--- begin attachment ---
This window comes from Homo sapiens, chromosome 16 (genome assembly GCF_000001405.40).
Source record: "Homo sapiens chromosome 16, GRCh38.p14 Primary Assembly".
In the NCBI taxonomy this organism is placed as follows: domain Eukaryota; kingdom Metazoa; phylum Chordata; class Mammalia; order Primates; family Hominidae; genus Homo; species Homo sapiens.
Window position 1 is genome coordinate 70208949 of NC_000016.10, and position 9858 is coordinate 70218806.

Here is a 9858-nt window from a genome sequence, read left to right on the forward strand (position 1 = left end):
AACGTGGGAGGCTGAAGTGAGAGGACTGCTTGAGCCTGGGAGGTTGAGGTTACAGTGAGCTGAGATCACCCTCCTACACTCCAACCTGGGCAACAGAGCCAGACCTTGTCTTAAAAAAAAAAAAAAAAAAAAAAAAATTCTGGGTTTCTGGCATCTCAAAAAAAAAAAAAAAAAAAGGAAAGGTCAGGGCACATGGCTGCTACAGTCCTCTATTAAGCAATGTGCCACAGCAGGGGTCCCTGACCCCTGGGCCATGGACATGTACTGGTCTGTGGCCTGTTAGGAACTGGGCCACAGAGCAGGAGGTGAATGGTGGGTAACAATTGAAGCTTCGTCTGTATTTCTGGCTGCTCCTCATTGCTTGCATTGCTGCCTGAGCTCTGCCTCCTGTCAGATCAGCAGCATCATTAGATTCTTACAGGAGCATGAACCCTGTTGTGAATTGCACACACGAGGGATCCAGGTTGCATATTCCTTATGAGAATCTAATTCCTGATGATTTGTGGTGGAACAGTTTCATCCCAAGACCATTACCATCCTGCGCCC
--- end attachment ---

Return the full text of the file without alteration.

This window comes from Homo sapiens, chromosome 16 (genome assembly GCF_000001405.40).
Source record: "Homo sapiens chromosome 16, GRCh38.p14 Primary Assembly".
In the NCBI taxonomy this organism is placed as follows: domain Eukaryota; kingdom Metazoa; phylum Chordata; class Mammalia; order Primates; family Hominidae; genus Homo; species Homo sapiens.
Window position 1 is genome coordinate 70208949 of NC_000016.10, and position 9858 is coordinate 70218806.

Here is a 9858-nt window from a genome sequence, read left to right on the forward strand (position 1 = left end):
AACGTGGGAGGCTGAAGTGAGAGGACTGCTTGAGCCTGGGAGGTTGAGGTTACAGTGAGCTGAGATCACCCTCCTACACTCCAACCTGGGCAACAGAGCCAGACCTTGTCTTAAAAAAAAAAAAAAAAAAAAAAAAATTCTGGGTTTCTGGCATCTCAAAAAAAAAAAAAAAAAAAGGAAAGGTCAGGGCACATGGCTGCTACAGTCCTCTATTAAGCAATGTGCCACAGCAGGGGTCCCTGACCCCTGGGCCATGGACATGTACTGGTCTGTGGCCTGTTAGGAACTGGGCCACAGAGCAGGAGGTGAATGGTGGGTAACAATTGAAGCTTCGTCTGTATTTCTGGCTGCTCCTCATTGCTTGCATTGCTGCCTGAGCTCTGCCTCCTGTCAGATCAGCAGCATCATTAGATTCTTACAGGAGCATGAACCCTGTTGTGAATTGCACACACGAGGGATCCAGGTTGCATATTCCTTATGAGAATCTAATTCCTGATGATTTGTGGTGGAACAGTTTCATCCCAAGACCATTACCATCCTGCGCCC